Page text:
For all of Manchester United’s recent mistakes and past failings, appointing Ralf Rangnick as their new interim manager is not one of them.
The experienced German coach, who is 63, has agreed to become the club’s new interim manager on a deal until the end of the season, replacing the recently sacked Ole Gunnar Solskjaer.
In short, Rangnick is the man tasked with bringing the feel-good factor back to Old Trafford after a dreadfully difficult period.
Although the primary reason behind United’s choice of Rangnick is to improve results in the short-term and get the club moving in the right direction on the pitch again, his arrival — certainly in the long-term — is likely to have huge benefits for the club’s overall infrastructure.
Rangnick, who is poised to take charge for the first time when Arsenal visit Old Trafford next Thursday evening, is one of the most experienced and deepest thinkers in the game, and will bring a wealth of know-how to the table in terms of how United should be operating.
Beyond his six-month stint as interim manager, Rangnick — who has taken charge of 700-plus games in his coaching career — is understood to have been offered an upstairs role at Old Trafford, in the form of a consultancy position.
The exact ins and outs of his job description and what the role will entail are yet to be revealed, but it is likely going to involve him having a say in the key decisions United make as a club moving forward. At least you would like to think so, anyway.
If one of those responsibilities includes Rangnick having a major voice in recruitment discussions United will have made another excellent decision.
Because not only has Rangnick developed a firm understanding for how a football club should run, but he also played a direct role in unearthing some of the most familiar names now playing their trade in European football: the likes of Erling Haaland of Borussia Dortmund, Chelsea striker Timo Werner and Bayern Munich ace Dayot Upamecano.
That is because the German, who has managed the likes of Hoffenheim and Schalke, among others, in the past, spent several years connected with the Red Bull franchise, overseeing the rises of both RB Leipzig and Red Bull Salzburg. He was installed as director of football for both clubs in 2012 and soon started to play a key role in the overall operation of the pair. That hands-on experienced and strategic footballing knowledge will serve United very well indeed.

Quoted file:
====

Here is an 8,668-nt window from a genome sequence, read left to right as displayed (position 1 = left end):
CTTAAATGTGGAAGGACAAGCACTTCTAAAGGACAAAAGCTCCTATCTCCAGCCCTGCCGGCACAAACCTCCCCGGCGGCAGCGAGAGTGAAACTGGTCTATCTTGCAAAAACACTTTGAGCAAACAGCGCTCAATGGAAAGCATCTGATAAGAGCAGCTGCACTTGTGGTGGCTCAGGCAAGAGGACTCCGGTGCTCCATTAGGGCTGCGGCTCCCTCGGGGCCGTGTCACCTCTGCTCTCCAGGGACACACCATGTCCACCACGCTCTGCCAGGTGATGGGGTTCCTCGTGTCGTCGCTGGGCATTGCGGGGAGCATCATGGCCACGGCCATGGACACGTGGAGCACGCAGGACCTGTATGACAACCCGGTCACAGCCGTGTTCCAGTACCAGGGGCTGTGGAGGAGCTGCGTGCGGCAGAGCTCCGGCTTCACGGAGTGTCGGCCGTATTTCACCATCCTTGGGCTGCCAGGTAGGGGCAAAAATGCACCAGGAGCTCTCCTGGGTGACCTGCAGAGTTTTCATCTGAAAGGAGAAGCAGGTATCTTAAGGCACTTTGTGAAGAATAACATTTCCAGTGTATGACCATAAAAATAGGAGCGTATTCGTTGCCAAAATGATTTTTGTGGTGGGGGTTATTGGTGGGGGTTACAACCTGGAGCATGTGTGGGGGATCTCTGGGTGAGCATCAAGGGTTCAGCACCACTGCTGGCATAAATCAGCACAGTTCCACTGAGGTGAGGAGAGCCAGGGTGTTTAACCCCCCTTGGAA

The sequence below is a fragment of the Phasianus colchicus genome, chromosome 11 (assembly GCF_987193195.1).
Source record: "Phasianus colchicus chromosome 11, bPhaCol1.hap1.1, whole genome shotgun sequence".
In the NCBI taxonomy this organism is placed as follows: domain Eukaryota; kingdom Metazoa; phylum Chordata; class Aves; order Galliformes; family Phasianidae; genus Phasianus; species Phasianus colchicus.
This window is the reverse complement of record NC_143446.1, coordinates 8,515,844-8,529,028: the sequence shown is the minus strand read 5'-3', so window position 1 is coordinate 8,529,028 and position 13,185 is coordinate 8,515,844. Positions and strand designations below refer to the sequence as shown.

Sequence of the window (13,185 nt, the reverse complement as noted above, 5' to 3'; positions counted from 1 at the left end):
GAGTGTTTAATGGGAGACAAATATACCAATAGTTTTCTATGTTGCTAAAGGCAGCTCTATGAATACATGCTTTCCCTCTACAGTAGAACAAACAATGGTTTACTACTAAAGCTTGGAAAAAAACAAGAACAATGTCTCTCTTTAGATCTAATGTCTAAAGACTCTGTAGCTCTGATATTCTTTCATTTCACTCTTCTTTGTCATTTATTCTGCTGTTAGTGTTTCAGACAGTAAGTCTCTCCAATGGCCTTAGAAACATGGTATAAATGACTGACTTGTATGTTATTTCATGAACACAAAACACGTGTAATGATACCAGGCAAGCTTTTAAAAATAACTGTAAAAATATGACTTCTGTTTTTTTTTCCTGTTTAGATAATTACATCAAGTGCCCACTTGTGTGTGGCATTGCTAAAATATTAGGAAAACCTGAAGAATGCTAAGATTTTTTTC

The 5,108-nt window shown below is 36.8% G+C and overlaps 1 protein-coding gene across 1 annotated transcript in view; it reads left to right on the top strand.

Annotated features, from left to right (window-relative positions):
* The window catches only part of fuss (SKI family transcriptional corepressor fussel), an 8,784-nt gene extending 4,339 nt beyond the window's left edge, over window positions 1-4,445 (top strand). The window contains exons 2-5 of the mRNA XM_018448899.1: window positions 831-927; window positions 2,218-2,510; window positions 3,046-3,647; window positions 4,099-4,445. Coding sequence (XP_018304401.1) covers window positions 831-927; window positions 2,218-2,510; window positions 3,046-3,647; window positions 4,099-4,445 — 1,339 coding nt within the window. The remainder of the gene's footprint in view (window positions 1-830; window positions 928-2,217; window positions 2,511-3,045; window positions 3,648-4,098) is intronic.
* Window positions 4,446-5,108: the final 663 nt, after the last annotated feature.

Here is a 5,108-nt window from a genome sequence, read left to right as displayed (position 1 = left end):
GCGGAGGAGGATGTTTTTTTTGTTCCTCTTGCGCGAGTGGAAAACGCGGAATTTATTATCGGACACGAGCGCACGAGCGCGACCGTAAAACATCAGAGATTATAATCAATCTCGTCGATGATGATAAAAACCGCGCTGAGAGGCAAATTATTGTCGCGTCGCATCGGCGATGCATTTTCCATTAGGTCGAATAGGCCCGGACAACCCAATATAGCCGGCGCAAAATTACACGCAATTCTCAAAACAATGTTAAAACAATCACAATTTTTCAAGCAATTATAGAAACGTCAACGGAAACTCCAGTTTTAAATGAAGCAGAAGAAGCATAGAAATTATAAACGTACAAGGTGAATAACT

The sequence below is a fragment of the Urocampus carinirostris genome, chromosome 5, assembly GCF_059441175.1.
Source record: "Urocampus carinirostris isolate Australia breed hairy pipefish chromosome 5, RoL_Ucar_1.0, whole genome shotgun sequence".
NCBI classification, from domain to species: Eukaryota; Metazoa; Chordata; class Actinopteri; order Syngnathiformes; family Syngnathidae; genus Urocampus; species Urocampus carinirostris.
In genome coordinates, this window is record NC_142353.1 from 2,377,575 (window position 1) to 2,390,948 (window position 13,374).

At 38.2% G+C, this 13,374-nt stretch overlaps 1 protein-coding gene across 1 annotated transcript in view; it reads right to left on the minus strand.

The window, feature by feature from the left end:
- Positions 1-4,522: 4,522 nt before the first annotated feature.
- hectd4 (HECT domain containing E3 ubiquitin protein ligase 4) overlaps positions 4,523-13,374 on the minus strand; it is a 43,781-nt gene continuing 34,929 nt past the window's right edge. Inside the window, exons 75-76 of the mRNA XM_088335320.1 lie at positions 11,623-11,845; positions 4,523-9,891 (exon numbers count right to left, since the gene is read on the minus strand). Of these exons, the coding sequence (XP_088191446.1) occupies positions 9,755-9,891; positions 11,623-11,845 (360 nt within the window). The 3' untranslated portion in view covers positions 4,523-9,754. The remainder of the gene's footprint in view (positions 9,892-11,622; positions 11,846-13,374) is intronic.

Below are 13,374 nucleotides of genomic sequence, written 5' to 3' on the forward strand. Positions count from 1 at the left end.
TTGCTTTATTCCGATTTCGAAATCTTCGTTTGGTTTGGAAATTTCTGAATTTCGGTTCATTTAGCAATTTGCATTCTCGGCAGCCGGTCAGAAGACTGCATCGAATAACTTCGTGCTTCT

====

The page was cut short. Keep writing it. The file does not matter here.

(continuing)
As well as being director of football for both clubs, Rangnick was also promoted to head of sport and development — his current title at Lokomotiv Moscow — of Austrian company Red Bull gmbH, overseeing its global football initiatives, including the operational side of things at MLS side New York Red Bulls.
Having gained so much experience in positions away from the dugout, that can only serve United and their next permanent manager — potentially Paris Saint-Germain head coach Mauricio Pochettino — very well indeed.
Say, for instance, Pochettino (who is understood to be United’s top target) lands the role next summer, he will, understandably, want a say in recruitment, United’s overall philosophy and the direction they want to head in.
After all, what manager wouldn’t, especially when dealing with the pressures that come with managing a football club the size of United? However, although Pochettino, or whoever else, may succeed Solskjaer on a permanent basis, having Rangnick around could help them in no shortage of ways, the main one being the development of the squad.
The exact ins and outs of Rangnick’s duties in his consultancy role will become clearer with time, but United’s decision to bring him to Old Trafford could be the best one that they have made in years, in more ways than one.
Michael Carrick is in temporary charge at Man Utd after Ole Gunnar Solskjaer’s sacking but Ralf Rangnick is being lined up as interim boss until end of season; Watch Chelsea vs Man Utd live on Sky Sports Premier League from 4pm on Sunday; kick-off 4.30pm.